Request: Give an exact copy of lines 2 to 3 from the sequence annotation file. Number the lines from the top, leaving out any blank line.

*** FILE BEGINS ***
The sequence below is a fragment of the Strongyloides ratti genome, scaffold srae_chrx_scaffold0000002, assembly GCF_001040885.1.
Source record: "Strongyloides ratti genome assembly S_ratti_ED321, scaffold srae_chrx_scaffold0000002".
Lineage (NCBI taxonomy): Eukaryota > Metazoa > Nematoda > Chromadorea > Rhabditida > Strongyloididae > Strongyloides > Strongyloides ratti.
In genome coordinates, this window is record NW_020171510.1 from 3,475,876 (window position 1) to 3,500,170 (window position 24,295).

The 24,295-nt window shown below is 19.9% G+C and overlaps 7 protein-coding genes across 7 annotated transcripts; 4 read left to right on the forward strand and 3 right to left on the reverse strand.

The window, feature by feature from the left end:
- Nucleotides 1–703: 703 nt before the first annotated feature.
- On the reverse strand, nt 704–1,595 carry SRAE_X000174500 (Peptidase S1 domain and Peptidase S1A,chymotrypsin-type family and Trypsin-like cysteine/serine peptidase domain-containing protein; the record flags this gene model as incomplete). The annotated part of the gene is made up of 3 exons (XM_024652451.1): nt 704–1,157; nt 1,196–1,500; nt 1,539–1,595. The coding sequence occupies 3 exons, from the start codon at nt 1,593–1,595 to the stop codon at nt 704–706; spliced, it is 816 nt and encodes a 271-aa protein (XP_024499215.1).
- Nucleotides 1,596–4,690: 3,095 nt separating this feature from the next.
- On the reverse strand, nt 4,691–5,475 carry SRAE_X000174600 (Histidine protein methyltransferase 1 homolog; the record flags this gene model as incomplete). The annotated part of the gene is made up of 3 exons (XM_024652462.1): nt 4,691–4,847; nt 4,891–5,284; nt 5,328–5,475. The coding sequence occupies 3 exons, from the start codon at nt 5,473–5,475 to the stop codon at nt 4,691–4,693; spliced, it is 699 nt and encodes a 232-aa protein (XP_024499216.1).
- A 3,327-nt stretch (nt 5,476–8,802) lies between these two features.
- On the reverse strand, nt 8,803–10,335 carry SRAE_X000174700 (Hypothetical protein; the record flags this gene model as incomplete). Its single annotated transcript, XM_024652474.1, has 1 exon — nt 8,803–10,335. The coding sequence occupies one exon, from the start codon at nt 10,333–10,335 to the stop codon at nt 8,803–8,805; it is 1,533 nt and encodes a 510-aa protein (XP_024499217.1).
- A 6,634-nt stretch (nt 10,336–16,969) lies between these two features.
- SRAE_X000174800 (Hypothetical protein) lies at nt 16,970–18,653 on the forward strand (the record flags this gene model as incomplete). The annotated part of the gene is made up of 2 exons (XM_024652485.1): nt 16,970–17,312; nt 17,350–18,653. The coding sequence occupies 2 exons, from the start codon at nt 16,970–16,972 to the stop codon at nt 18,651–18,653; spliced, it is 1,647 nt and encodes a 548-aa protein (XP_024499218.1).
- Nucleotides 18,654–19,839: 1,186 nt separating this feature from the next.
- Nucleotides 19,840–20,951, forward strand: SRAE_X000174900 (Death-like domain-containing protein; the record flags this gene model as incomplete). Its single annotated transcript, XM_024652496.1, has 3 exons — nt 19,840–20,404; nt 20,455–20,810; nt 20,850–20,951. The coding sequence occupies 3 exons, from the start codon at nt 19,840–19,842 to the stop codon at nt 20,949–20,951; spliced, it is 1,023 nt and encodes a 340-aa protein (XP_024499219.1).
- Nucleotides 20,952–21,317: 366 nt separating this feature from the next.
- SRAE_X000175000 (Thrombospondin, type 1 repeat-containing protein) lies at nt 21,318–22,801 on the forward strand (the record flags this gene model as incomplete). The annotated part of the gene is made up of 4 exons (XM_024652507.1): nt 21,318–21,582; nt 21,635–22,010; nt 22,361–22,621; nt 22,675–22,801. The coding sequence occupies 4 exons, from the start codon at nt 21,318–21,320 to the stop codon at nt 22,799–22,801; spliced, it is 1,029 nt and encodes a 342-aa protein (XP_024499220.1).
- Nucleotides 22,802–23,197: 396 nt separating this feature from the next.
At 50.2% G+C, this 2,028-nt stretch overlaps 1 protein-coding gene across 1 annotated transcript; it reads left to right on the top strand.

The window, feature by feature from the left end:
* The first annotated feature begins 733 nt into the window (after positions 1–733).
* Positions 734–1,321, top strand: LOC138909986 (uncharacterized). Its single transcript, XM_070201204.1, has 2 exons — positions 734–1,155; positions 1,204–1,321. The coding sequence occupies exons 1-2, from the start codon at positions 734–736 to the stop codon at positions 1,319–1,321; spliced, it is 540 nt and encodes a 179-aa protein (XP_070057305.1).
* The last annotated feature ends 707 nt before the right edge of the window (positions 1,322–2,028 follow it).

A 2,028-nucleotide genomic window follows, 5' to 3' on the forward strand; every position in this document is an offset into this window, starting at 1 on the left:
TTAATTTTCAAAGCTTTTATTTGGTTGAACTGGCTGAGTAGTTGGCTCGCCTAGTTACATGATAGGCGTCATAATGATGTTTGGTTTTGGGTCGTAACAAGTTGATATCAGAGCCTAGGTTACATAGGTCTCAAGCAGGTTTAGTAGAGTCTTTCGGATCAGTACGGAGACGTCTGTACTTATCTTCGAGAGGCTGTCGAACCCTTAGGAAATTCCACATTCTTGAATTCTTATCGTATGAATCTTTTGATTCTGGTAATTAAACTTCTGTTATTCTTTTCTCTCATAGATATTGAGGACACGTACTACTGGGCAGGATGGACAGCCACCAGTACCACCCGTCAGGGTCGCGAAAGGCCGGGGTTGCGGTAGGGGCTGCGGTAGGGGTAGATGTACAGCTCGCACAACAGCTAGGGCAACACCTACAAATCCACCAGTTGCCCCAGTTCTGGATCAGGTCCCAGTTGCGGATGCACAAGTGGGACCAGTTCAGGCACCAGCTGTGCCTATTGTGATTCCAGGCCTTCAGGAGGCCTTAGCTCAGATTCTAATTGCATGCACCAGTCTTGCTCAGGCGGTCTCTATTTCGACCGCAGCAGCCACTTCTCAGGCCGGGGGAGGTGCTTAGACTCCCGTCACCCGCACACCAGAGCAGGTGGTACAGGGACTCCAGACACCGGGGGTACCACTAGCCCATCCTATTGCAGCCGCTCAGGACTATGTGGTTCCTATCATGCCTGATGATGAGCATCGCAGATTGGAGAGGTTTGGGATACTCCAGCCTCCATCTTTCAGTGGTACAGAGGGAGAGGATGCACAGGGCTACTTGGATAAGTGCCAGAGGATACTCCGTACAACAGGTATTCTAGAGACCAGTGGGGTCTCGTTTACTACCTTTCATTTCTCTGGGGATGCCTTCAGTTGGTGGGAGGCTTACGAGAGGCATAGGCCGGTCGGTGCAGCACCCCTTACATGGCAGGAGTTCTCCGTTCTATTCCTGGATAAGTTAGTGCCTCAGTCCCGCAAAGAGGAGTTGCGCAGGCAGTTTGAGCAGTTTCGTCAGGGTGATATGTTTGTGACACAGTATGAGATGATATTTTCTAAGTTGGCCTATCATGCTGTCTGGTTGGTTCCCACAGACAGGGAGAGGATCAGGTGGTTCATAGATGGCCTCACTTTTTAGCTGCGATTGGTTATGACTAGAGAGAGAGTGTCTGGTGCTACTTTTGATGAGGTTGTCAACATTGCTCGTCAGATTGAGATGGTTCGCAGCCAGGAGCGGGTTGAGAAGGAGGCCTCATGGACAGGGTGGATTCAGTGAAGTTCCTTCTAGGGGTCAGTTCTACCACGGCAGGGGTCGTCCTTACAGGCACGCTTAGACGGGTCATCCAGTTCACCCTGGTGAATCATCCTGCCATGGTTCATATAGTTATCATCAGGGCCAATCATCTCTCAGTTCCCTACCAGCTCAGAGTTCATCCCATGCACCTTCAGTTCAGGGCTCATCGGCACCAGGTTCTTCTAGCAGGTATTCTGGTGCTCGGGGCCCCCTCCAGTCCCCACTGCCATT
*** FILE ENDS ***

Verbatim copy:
Source record: "Strongyloides ratti genome assembly S_ratti_ED321, scaffold srae_chrx_scaffold0000002".
Lineage (NCBI taxonomy): Eukaryota > Metazoa > Nematoda > Chromadorea > Rhabditida > Strongyloididae > Strongyloides > Strongyloides ratti.